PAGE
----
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Cognitive Psychology > Vision > Flashcards

Flashcards in Vision Deck (31)
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1

What does an ambiguous image lead too?

People not seeing the image, but once they've seen it, it will always be there - changed brain forever

2

What are the problems of vision?

Vision is hard to interpret - the eye has a 2D surface (receives things in 2D) but the world is 3D. The angle you look at something changes how you interpret it
The brain has an ambiguous signal, and needs to make sense of it, 2D projection needs to be unpacked and understood by the brain

3

What is computer vision?

Computer vision allows us to pick things out but this can go wrong, they can make more mistakes than we would

4

How does light enter the eye?

It has an opening to it, it comes in through the cornea

5

Where does light travel through?

Through the lens, the lens can be changed to focus on things

6

Where does light hit?

Retina - the back of the eye

7

What does the retina contain?

Cells sensitive to light - photoreceptors

8

What does light pass through before it gets to photoreceptors?

Cells

9

What do photoreceptors contain?

Photopigments - light sensitive molecules why change when light hits them

10

Why are photoreceptors on the edge?

Because they need good nutrients

11

What are the two types of photoreceptors?

Cones - 3 types, sensitive to different wavelengths, day time vision
Rods - contain rhodopsin, respond in dim light

12

What happens in the retinal ganglion cells?

This is the point that we start to process information that is coming in

13

What do retinal ganglion cells code for?

Different properties of the visual stimulus
Each one is responsible for coding something about one thing about the retina - taking input from loads, and processing it

14

What are the two channels of retinal ganglion cells?

Midgit ganglion - small, few connections
Parosol - large
Each project to parvocellular pathway
Cells have receptive fields, - the part of the retina the ganglion is connected too

15

What do single cell recordings on retinal ganglion cells show?

Shine light on receptor field and measure AP
no light - baseline activity
light fills RT - baseline activity
light fills centre - activity increases
light fills surround - activity decreases

16

What did the single cell recordings findings lead too?

On centre, off surround retail ganglion cells- lateral inhibition occurs where take input from a region of the retina, can code when light is specifically in the centre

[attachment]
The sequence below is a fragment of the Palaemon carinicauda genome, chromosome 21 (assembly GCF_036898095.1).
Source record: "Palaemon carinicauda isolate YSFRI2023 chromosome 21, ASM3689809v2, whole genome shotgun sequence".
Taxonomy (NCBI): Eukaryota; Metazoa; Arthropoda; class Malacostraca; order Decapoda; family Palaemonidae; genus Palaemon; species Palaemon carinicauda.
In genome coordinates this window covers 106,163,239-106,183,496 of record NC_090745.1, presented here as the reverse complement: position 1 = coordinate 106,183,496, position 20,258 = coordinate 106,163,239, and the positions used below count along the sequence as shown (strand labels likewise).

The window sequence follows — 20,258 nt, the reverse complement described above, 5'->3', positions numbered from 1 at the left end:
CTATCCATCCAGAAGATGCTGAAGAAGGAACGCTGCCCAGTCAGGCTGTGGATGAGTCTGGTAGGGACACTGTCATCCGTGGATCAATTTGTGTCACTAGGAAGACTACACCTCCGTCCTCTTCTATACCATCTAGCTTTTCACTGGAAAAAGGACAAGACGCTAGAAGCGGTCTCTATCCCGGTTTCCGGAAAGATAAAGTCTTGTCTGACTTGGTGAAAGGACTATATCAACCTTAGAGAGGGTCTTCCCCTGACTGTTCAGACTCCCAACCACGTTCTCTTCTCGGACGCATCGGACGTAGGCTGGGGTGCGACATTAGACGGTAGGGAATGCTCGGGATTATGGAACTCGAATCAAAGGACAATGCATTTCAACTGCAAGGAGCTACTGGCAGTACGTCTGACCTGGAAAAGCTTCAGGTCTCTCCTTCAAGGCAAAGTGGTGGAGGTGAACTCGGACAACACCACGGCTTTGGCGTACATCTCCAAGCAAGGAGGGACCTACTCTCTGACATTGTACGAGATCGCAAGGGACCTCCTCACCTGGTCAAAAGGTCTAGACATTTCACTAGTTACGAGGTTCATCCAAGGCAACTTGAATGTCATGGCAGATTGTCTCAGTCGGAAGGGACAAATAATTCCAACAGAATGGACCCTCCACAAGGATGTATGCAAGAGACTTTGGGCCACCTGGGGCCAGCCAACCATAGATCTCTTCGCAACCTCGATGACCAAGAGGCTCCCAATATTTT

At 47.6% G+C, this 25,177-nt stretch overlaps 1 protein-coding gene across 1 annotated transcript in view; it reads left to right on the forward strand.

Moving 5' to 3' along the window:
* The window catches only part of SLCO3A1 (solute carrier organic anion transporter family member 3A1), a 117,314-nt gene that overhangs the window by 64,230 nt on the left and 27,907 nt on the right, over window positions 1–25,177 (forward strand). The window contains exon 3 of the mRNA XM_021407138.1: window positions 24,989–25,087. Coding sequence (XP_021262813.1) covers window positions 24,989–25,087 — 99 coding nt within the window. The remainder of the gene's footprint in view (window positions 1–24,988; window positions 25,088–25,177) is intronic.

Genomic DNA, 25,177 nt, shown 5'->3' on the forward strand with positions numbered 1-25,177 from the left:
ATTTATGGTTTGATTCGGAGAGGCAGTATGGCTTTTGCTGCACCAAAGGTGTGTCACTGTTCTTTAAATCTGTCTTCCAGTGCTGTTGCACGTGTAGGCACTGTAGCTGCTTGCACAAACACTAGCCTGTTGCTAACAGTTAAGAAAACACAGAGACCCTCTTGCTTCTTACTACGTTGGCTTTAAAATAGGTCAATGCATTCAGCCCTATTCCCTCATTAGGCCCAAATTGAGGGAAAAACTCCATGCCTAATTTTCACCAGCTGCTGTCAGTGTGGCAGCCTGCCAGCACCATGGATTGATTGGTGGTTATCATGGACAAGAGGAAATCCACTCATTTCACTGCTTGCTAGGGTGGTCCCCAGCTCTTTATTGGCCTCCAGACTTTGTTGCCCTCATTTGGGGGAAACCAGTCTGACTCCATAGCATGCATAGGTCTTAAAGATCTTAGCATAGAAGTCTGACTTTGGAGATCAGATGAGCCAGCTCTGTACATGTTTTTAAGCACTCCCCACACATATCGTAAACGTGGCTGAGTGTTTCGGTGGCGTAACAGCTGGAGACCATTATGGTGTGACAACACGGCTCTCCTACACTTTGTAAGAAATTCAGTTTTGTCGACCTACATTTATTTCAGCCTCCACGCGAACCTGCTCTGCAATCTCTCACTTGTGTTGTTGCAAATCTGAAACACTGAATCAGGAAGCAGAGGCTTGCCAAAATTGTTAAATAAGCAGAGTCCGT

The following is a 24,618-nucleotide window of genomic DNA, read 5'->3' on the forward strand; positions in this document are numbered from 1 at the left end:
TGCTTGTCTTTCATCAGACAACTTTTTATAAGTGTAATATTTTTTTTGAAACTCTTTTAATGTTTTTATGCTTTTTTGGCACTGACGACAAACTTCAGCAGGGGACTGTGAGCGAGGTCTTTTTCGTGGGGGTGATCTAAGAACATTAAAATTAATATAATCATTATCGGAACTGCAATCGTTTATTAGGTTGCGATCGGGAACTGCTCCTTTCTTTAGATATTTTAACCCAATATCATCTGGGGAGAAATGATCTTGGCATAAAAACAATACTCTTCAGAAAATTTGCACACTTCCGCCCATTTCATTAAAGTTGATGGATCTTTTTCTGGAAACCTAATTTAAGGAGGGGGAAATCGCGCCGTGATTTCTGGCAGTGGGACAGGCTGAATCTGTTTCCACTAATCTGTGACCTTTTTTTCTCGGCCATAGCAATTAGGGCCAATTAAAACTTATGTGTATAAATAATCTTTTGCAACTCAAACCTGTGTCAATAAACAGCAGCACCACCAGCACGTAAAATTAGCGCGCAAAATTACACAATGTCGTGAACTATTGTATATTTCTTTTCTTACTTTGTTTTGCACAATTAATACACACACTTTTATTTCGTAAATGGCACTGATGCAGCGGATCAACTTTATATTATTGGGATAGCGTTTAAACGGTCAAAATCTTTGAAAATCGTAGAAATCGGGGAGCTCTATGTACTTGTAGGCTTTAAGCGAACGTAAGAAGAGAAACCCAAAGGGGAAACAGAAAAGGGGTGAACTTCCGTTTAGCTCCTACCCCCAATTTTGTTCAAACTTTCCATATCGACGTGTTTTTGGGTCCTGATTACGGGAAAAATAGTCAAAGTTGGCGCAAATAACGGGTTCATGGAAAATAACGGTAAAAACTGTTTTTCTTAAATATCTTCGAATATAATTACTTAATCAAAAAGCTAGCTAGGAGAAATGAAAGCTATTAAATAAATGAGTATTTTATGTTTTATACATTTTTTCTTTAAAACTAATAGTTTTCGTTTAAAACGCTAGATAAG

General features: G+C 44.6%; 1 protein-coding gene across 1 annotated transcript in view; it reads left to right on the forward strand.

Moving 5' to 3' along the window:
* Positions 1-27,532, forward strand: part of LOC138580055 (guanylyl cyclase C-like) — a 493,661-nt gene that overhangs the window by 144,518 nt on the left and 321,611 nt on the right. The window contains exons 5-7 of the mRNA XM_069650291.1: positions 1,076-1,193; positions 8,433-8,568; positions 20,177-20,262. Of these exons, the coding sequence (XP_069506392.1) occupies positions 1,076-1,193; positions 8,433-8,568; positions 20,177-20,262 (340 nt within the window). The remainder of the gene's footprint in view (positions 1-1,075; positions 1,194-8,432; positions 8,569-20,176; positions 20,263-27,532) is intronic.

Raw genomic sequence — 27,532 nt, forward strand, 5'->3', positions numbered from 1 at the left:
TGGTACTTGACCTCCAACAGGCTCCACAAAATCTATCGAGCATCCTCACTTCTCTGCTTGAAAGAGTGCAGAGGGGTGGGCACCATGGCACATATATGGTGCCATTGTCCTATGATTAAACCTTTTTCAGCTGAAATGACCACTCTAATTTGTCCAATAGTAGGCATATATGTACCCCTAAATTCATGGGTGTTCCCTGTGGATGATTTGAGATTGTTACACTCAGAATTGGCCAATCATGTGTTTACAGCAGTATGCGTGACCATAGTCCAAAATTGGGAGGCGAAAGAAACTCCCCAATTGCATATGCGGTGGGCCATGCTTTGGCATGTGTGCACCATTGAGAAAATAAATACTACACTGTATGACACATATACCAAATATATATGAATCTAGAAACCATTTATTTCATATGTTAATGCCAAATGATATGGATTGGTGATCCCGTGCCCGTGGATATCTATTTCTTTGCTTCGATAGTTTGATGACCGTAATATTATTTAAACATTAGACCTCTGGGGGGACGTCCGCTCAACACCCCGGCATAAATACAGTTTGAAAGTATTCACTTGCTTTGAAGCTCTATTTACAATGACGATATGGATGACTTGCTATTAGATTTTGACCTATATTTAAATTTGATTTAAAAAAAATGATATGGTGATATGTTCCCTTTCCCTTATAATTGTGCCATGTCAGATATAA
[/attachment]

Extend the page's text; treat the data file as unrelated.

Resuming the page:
17

What is lateral inhibition?

Ability of a neutron to reduce activity of its neighbours - disables the spreading of AP's

18

What are retinal ganglion cells good at?

Detecting sharp edges, this is useful as edges contain a lot of information

19

What are retinal ganglion cells bad at?

Spotting gradual change

20

Perceptual effects

Illusory effect of grey patches, occurs due to an on centre off surround receptive field, inhibitory surround has more inhibition (more light)

21

Simultaneous contrasts

Perceiving 2 pics as different contrasts because of what is surrounding the image, e.g. less surrounding, less inhibition appears light, when more light, appears darer
brain uses contrasts to code and understand what is going on

22

What is the lateral geniculate nucleus?

It is in the thalamus, where all the senses go apart from smell
the gateway where we put mechanism and processes which are important for processing
organised into layers

23

What are the 3 layers of the lateral geniculate nucleus?

Midget - projects to the parvcallular, responsible for colour and detail - red/green differences, makes sense they are smaller as interested in colour

Parasol - projects to magnocellular layers, detection of movement and flicker. larger trying to detect movement so needs to be big so doesn't go in and out too quick without seeing moevement

Konicellular cells - in between parvocellular and magnocellular layer, blue yellow discrimination

24

Where is the primary visual cortex?

At the back of the brain

25

What is the function of the visual cortex?

50% of dedicated to vision
lots of segments

26

What is the role of V1?

Retinotopic map - each point of visual field maps onto V1 so neighbouring neurons code for neighbouring parts - biased to representing the centre of visual field with more detail, when looking at nose, there will be more detail

27

What does retinotopic map refer too?

Maintaining a map of what is out there

28

What do cells in the visual cortex respond too?

For each given point in visual cortex, there are cells which respond to each orientation - retinotopically organised so neighbours represents orientation next to it

29

If a cat has lots of AP's to vertical lines, what does it mean?

That this part of the cortex codes orientation

30

What is a critical period?

Kittens raised in tubes with vertical/horizontal stripes. No neurons responded to the orientation that they weren't in - use it or lose it